Saturday, July 16, 2016

Scatter #110

    Well, it's been a very interesting week for me.  The facebook version of Attire's mind has seen a massive surge in readership that has had a 2/3 increase over the prior week. I could not be more thrilled.  But nothing, not even that will deter me from delivering your weekly romp of randomness known as Scattertime.   So here we go!
    Let's begin with a lampoon, shall we? This cartoon from the very later 1700s is meant to satirize the extremity of the fashions the young fops were getting up in, even after the rise of Republicanism in Europe.  Though it was no longer safe, or fashionable to wear lavishly embroidered clothes made of fabulously precious silk brocades, extremes still occurred, as they always do. What makes this even more interesting is that the gentleman on the right is dressed in the reality of what fashionable attire was to look like, so we get a greater view of the over the top nature of the sitter on the left. What is a universal is this, that no matter the time or the place, extremes of Attire expression always emerge. Whether those extremes are meant for ritual usage, or are merely an outward manifestation of a desire for notice is not my point, that it is a global human phenomenon is.
    Editing. We hear a lot about editing from fashion journalists and other media. What does it mean in broader terms for the Attire language? It means, frankly, knowing when to stop talking.  A statement made is best when it uses only the elements essential to it's full completion as a coherent thought.  Whenever additional concepts are inserted it becomes more difficult for the observer to comprehend what is being relayed.  Here we have a good example.  This is a superlatively constructed garment, its fit and cut are ideal.  There are however one or two aspects that dilute rather than enhance the message.  All of the visual balance is pulled to one side.  The draped collar, sleeve, angled draping of the bodice, and the skirt slit are all on one half of the design.  The skewing impact of that is diminished here by the angle we are seeing it from, but faced square on this would seem to be sinking off the model.  What, if anything, disturbs your perception of this gown?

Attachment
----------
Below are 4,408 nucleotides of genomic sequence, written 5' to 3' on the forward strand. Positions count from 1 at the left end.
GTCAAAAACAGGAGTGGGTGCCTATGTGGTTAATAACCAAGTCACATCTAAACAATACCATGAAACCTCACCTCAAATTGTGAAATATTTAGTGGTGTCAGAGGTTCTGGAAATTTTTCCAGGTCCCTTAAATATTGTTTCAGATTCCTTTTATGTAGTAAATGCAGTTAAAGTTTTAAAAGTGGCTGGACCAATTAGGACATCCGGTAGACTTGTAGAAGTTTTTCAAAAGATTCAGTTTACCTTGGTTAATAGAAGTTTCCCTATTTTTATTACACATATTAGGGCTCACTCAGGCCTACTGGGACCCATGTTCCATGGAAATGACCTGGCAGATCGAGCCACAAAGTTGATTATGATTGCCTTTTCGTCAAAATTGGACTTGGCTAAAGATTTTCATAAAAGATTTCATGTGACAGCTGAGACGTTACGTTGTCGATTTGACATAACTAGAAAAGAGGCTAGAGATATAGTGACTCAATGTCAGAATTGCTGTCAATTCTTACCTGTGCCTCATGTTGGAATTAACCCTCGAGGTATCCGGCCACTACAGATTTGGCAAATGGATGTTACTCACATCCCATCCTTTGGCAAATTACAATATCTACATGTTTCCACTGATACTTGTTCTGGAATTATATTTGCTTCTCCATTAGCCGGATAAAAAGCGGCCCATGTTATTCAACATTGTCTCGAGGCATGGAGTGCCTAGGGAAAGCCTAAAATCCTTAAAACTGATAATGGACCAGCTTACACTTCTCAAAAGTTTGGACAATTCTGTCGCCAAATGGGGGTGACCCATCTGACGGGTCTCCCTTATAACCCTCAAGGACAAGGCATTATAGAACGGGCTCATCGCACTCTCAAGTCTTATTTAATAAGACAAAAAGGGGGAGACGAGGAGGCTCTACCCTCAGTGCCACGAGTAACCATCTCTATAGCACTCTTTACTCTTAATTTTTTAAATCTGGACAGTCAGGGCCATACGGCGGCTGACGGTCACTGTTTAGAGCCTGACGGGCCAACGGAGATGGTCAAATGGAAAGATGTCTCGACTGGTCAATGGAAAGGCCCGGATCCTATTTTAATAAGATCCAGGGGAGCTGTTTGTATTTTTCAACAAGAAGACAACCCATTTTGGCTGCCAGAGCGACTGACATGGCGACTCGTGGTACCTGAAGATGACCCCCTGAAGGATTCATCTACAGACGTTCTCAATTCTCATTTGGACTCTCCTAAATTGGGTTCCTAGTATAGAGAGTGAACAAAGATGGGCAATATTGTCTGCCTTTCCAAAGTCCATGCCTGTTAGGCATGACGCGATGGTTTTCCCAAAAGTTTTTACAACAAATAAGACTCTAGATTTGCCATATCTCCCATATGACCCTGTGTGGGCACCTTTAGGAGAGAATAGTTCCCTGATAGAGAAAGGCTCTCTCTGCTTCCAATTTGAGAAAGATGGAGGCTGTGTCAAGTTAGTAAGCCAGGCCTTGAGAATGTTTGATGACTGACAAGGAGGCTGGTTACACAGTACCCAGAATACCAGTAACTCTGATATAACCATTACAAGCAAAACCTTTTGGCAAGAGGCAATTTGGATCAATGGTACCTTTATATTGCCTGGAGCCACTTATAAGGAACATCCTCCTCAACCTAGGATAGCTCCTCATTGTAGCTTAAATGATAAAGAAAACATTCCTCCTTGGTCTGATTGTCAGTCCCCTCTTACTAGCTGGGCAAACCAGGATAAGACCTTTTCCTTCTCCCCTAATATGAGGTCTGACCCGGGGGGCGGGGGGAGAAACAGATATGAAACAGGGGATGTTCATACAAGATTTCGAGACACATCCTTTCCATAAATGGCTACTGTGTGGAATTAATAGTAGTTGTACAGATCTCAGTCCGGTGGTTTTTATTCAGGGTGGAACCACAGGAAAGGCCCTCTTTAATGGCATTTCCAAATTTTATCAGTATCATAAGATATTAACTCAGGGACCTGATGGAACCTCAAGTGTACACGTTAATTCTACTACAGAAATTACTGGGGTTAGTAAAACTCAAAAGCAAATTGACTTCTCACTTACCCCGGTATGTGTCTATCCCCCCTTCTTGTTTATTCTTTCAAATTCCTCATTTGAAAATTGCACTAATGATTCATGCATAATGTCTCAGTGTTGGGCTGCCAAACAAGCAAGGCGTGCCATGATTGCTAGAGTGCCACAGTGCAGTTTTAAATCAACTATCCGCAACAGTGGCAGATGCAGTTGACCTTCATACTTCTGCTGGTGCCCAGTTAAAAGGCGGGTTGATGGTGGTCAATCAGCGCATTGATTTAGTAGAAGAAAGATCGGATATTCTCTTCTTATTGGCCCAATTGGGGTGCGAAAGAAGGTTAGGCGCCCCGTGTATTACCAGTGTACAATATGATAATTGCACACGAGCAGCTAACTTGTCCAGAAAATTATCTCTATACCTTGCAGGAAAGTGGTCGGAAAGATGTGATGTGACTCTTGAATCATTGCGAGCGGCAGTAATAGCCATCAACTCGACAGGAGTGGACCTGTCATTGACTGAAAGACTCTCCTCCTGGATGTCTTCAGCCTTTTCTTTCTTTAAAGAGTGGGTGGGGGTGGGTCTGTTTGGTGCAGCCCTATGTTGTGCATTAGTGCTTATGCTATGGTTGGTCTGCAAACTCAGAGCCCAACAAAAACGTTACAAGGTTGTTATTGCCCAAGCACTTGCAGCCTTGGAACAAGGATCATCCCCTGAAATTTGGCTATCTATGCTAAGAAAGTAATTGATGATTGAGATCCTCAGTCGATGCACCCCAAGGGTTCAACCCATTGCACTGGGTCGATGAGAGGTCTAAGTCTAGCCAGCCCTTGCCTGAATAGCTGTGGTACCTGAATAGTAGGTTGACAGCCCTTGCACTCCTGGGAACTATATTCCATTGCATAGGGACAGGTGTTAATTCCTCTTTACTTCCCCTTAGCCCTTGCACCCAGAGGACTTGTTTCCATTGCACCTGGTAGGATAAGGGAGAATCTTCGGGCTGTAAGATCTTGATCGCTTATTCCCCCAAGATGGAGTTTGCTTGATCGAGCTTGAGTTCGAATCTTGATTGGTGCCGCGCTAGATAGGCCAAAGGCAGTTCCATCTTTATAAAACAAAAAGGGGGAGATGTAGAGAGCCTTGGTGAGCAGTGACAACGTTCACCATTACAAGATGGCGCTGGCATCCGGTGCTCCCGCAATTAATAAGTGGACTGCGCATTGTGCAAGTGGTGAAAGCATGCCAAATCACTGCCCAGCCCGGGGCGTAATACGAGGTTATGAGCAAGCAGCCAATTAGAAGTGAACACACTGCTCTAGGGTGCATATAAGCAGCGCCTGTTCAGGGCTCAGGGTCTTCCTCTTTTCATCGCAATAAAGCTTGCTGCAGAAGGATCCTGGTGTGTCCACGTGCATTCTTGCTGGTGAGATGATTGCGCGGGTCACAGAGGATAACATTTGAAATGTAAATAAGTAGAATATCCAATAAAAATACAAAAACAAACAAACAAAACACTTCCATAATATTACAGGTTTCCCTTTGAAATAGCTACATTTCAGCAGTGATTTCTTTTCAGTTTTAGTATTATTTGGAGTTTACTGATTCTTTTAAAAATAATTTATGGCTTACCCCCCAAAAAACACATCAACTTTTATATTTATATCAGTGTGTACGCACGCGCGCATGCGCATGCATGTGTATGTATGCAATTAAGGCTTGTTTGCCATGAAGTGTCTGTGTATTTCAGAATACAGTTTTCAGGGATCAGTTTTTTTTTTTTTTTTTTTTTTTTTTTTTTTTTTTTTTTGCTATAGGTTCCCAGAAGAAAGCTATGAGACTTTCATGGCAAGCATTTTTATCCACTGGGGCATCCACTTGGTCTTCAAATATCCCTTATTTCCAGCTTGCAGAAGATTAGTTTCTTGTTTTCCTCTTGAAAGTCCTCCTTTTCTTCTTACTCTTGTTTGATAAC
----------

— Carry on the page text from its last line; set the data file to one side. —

Freddie, Freddie, Freddie.  My, the things you get yourself up in. Of course this outfit is meant for large scale stage performance, and as such in a special category of the Attire language, essentially a dialect that has many different rules, and some different aims from the mainline of the parlance.  The requirements of theater mean that small visual gestures and details will be lost. it must be broad strokes and bold colors to be able to be read from the back of an amphitheater while lighting effects are blazing away.  It gives designers an opportunity to express wild fantasies that would be otherwise impossible. And it gives the wearer equal license to be more outrageous, more free, more creative in movement and expression.  We could most of us do with a dose of this kind of visual outrage.
    Lace.  From it's first emergence in the 1500s as a supreme luxury, to the computer controlled production of lace yardage today that rivals handwork in it's complexity and finish,  lace has always had a very special position in our culture.  Its fragility instantly places it into rarefied territory since it cannot survive vigorous use.  With that in mind it has become culturally associated with our wrongheaded notions of the fragility of women.  It's one of the reasons that getting men into lace in our current society is so tough, it has that subtext that connects to the feminine.  For your information, the jabot is a home made article from 1900, with hand crocheted lace.  The spats are from the 1910s.
    This rather astounding looking fellow is Sylvester Schaffer who was a life long circus performer and vaudevillian. Coming from a family of celebrated circus performers, he was highly skilled at multiple different forms within the circus panoply.  So wide were his varied abilities that when he debuted his new vaudeville act in New York in August of 1914 he performed ten completely different acts, by himself, setting a record on the Vaudeville circuit and worldwide.  But we're here to look at his cunning little ensemble.  As I said with the Freddie Mercury entry costume for stage has different needs and rules.  In the case of this costume it needed to create the impression of being Roman styled armor without any loss of flexibility or movement.  So, it is clearly made up in some kind of knitted material with the needed decorative elements done in cording and embroidery.  While it does ape the idea of Roman armor, some of the decorations, in particular the discs on the chest, are unfortunate in their design and placement.  The concentric circles there look more amazonian than is quite right, but doubtless when seen in constant motion as it would have been, and that from a distance it might very well have worked. Any way you slice it though, he was a dish.